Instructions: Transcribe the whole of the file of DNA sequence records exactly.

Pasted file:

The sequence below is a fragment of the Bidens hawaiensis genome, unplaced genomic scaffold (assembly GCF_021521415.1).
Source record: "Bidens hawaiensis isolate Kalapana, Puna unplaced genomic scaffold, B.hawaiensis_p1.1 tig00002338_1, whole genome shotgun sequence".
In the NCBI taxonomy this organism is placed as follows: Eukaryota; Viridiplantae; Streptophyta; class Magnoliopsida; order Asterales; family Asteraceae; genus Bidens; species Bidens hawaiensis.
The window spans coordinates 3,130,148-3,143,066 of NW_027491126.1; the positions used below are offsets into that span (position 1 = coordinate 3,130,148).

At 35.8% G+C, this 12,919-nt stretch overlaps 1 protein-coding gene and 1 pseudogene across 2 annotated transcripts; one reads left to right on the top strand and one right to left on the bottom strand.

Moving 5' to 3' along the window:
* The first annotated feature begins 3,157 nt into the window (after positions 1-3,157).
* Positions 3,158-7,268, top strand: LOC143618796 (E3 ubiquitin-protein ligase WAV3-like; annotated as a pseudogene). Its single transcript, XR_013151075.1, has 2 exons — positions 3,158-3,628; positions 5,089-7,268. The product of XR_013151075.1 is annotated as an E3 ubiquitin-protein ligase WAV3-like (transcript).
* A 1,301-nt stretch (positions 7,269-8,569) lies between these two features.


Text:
The sequence below is a fragment of the Bidens hawaiensis genome, unplaced genomic scaffold (assembly GCF_021521415.1).
Source record: "Bidens hawaiensis isolate Kalapana, Puna unplaced genomic scaffold, B.hawaiensis_p1.1 tig00002338_1, whole genome shotgun sequence".
In the NCBI taxonomy this organism is placed as follows: Eukaryota; Viridiplantae; Streptophyta; class Magnoliopsida; order Asterales; family Asteraceae; genus Bidens; species Bidens hawaiensis.
The window spans coordinates 3,130,148-3,143,066 of NW_027491126.1; the positions used below are offsets into that span (position 1 = coordinate 3,130,148).

At 35.8% G+C, this 12,919-nt stretch overlaps 1 protein-coding gene and 1 pseudogene across 2 annotated transcripts; one reads left to right on the top strand and one right to left on the bottom strand.

Moving 5' to 3' along the window:
* The first annotated feature begins 3,157 nt into the window (after positions 1-3,157).
* Positions 3,158-7,268, top strand: LOC143618796 (E3 ubiquitin-protein ligase WAV3-like; annotated as a pseudogene). Its single transcript, XR_013151075.1, has 2 exons — positions 3,158-3,628; positions 5,089-7,268. The product of XR_013151075.1 is annotated as an E3 ubiquitin-protein ligase WAV3-like (transcript).
* A 1,301-nt stretch (positions 7,269-8,569) lies between these two features.